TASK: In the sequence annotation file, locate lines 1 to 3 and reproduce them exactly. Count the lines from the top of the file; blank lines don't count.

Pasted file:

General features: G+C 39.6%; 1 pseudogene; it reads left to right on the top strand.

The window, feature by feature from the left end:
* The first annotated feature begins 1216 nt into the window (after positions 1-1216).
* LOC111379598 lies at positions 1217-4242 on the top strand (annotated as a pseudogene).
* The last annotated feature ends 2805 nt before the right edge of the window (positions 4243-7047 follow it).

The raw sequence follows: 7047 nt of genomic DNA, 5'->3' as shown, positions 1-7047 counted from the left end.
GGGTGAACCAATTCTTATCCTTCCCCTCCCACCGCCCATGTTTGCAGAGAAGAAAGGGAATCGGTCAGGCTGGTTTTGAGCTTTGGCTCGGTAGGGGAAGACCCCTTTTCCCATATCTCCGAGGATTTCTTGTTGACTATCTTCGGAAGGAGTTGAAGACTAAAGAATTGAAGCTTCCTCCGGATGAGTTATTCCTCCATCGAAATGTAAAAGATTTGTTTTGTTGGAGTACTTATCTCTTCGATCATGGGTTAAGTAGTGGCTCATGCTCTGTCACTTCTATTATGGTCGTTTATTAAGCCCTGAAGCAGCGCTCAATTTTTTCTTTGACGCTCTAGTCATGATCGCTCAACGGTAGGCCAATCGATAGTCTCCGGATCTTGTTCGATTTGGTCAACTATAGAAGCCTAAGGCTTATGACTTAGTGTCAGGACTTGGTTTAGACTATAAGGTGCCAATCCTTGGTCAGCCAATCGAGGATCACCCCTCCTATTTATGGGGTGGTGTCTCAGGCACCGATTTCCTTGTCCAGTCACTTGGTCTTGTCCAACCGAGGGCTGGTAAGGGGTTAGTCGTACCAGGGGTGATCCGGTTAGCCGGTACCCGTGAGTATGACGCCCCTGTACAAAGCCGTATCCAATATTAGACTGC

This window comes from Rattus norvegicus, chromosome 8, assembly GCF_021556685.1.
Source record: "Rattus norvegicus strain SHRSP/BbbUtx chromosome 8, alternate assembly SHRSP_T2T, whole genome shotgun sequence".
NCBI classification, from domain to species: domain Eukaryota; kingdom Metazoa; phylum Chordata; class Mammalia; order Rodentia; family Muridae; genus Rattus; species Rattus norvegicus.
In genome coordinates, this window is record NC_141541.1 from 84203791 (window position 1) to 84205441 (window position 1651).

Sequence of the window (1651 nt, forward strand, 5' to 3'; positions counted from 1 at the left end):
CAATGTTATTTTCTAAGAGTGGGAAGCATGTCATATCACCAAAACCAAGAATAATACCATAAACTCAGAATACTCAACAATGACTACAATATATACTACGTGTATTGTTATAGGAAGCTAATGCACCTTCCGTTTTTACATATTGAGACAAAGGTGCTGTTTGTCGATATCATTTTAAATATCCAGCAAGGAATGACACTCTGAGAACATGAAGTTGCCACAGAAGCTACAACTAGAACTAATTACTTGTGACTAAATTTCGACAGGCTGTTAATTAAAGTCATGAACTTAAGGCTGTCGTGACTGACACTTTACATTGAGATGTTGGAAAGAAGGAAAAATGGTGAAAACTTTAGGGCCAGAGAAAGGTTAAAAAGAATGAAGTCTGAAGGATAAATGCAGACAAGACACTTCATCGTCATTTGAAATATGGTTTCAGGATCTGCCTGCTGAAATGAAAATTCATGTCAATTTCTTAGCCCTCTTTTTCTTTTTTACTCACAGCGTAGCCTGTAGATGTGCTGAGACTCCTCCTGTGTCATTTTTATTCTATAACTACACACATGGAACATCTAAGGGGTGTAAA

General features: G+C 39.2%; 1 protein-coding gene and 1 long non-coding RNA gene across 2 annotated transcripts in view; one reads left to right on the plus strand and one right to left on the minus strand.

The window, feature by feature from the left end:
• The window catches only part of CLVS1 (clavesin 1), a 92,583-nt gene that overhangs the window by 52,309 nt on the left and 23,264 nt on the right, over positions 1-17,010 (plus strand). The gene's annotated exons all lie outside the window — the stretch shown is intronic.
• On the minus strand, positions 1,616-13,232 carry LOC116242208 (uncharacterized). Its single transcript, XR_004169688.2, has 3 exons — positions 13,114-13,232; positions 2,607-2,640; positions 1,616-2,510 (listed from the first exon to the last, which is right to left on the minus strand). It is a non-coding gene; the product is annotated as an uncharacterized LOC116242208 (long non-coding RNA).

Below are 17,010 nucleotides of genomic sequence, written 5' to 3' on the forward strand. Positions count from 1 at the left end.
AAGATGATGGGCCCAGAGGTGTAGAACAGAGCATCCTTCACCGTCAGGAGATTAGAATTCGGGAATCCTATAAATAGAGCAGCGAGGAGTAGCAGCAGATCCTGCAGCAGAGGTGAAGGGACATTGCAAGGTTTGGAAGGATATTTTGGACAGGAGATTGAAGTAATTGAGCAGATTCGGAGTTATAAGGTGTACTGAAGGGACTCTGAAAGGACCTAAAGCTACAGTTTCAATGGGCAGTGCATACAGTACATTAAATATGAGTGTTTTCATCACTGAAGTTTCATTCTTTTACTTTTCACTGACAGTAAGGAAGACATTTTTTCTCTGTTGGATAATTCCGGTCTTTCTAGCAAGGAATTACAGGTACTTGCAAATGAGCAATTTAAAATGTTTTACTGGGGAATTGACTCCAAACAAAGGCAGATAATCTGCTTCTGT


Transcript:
General features: G+C 39.6%; 1 pseudogene; it reads left to right on the top strand.

The window, feature by feature from the left end:
* The first annotated feature begins 1216 nt into the window (after positions 1-1216).